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Bridgwater takes over running a range of services in devolution deal

STREET cleaning, road sweeping, parks, open spaces and fly-tipping in Bridgwater will be the responsibility of the town council in future.

A landmark deal has seen Somerset Council transfer assets and services to Bridgwater Town Council to protect services amid a financial emergency in the county.

Also transferring as part of the historic deal are responsibilities for footpath repairs, Market Rights, bedding plant provision and carnival clean-ups.

Somerset Council declared a financial emergency in November 2023 as it faced a £100 million budget shortfall.

Leader of the authority, Cllr Bill Revans, wrote to all 279 Somerset parishes, highlighting ‘at risk’ functions that could potentially be devolved to those city, towns, and parishes willing to take them on.

The council said conversations are ongoing with many, while as well as the new services being taken on by BTC, Yeovil Town Council has also assumed responsibility for a number of services, though not signed a full devolution deal, like Bridgwater.

Cllr Theo Butt Philip, lead member for transformation and human resources at Somerset Council, said: “Transferring assets and services to the most local level has the potential to deliver huge benefits.

“Devolution doesn’t just protect some of the services our residents value the most, it also means that these services will be delivered by an organisation which is much closer to the community which uses them.

“Our city, town and parish councils are better placed to understand and respond to the needs of their local communities.

“We also know that devolution will strengthen the role of our parish councils, allowing them to play a greater role in leading, shaping deciding the future of their local areas.”

David Mears, CEO and Town Clerk of Bridgwater Town Council, went on: “As we transition these vital services from Somerset Council to Bridgwater Town Council, we are committed to maintaining and improving high standards.

“Our focus remains on the well-being of our community, ensuring parks and open spaces thrive under local management.”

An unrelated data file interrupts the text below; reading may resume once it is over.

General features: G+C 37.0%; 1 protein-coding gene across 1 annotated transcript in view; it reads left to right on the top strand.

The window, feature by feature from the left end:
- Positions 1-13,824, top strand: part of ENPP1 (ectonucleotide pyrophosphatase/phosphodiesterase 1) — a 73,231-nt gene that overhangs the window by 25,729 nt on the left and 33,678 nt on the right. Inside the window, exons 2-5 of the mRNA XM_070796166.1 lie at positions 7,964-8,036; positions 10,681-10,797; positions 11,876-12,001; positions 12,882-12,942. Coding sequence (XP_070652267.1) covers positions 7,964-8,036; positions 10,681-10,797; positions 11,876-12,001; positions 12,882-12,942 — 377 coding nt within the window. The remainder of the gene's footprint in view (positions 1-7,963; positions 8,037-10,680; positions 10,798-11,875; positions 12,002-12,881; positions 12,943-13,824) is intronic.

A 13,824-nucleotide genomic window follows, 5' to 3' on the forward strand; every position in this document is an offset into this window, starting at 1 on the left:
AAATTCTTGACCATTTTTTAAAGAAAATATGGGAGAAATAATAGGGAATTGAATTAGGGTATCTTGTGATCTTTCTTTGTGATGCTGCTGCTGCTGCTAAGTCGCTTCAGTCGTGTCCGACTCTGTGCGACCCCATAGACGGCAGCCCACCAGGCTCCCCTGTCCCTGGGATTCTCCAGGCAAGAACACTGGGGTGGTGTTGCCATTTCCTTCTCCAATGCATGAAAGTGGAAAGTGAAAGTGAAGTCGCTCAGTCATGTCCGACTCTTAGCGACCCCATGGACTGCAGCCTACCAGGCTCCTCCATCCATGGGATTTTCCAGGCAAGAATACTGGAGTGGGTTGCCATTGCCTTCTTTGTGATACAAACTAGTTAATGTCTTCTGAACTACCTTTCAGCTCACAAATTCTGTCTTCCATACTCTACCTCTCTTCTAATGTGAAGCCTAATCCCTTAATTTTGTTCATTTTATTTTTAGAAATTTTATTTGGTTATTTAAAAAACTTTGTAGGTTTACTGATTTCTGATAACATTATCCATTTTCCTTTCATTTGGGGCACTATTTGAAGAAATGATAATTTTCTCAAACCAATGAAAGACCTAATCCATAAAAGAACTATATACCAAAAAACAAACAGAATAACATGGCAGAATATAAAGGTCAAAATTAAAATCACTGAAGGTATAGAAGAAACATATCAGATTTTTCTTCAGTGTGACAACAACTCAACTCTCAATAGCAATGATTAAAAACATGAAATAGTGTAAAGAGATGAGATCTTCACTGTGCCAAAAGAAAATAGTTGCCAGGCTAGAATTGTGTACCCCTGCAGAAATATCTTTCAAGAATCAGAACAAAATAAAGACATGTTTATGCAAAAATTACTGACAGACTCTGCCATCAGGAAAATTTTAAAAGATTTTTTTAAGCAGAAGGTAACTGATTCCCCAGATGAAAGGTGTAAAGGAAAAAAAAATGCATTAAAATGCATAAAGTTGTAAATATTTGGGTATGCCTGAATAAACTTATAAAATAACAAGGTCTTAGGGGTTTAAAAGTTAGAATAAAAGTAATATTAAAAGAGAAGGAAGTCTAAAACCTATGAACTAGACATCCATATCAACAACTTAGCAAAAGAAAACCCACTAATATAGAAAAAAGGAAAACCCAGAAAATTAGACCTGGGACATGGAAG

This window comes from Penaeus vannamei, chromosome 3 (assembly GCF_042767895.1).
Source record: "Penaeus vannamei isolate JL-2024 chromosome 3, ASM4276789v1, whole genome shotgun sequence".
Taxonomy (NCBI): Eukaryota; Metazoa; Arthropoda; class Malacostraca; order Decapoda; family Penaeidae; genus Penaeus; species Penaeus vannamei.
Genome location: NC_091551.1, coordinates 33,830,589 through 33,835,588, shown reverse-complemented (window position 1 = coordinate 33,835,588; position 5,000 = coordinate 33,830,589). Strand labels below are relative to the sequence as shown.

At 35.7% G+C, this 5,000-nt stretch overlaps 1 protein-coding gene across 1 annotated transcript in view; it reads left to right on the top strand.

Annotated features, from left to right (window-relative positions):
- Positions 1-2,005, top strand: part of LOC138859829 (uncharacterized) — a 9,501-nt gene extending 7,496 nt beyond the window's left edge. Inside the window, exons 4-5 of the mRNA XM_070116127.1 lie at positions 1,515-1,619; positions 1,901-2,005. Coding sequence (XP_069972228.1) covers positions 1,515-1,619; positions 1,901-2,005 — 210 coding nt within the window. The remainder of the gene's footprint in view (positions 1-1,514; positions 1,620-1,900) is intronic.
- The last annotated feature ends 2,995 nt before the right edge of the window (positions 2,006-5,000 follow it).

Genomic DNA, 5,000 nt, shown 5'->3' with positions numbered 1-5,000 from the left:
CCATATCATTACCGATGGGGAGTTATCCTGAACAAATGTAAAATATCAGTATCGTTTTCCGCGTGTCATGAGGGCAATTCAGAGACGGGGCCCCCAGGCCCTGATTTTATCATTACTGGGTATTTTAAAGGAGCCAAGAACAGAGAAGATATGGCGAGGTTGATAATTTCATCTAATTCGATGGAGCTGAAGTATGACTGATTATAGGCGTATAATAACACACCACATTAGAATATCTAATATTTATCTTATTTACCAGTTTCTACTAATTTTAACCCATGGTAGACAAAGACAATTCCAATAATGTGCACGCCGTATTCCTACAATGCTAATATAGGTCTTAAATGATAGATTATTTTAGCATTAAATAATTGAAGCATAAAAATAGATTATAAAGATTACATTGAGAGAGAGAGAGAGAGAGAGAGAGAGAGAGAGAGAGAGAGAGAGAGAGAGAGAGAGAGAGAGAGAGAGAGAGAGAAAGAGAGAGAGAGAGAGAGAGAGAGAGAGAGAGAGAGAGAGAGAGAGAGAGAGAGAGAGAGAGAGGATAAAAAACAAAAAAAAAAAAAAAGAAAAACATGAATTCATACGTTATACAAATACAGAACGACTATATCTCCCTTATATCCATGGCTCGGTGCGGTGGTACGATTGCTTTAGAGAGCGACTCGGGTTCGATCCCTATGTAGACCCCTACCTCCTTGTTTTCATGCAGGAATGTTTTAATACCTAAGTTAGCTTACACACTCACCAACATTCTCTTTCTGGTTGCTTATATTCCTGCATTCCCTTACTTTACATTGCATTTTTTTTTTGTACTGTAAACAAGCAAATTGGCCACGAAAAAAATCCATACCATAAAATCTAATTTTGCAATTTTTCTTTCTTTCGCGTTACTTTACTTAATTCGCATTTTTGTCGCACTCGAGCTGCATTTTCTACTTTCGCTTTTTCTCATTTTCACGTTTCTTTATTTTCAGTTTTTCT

Scott Mason, the newly-appointed director of amenities at the town council, added: “Taking charge of street cleansing and road sweeping is a significant responsibility.

“We are dedicated to making Bridgwater a clean, safe, and attractive town for residents and visitors alike.”

Leader of Bridgwater Town Council, Cllr Brian Smedley, said: “Bridgwater has grown in terms of housing and employment over the last decade and is continuing to grow.

“We have had the ambition to take over parks and open spaces and to improve street cleaning and that ambition has been realised. “Bridgwater Town Council is now running our own services, and owning our own assets. It naturally follows we are also now accountable for those local services too.”

In a bid to balance the budget for 2024/25, Somerset Council has made a number of savings, as well as increasing council tax.

Up to 1,000 employees are set to be facing redundancy in the coming months as the authority looks to avoid issuing a Section 114 notice, which would effectively declare it bankrupt and see government inspectors appointed to make finanical decisions.

Cllr Revans added: “The Local Government finance model is broken. With no help from government forthcoming, despite all the lobbying and stark warnings, we quickly recognised we needed to seek local solutions, here in Somerset.

“Working with our city, town and parish councils, and other partners in the public, private and voluntary sectors, we have been finding innovative ways to protect the services our residents value during these financially challenging times.

“The successful partnership work with Bridgwater Town Council serves to demonstrate this.

“Conversations on how we can best support our communities will continue in Bridgwater, and with our many other partners and parishes, across the county.”

Parishes wishing to explore devolution deals with Somerset Council should email devolution@somerset.gov.uk.

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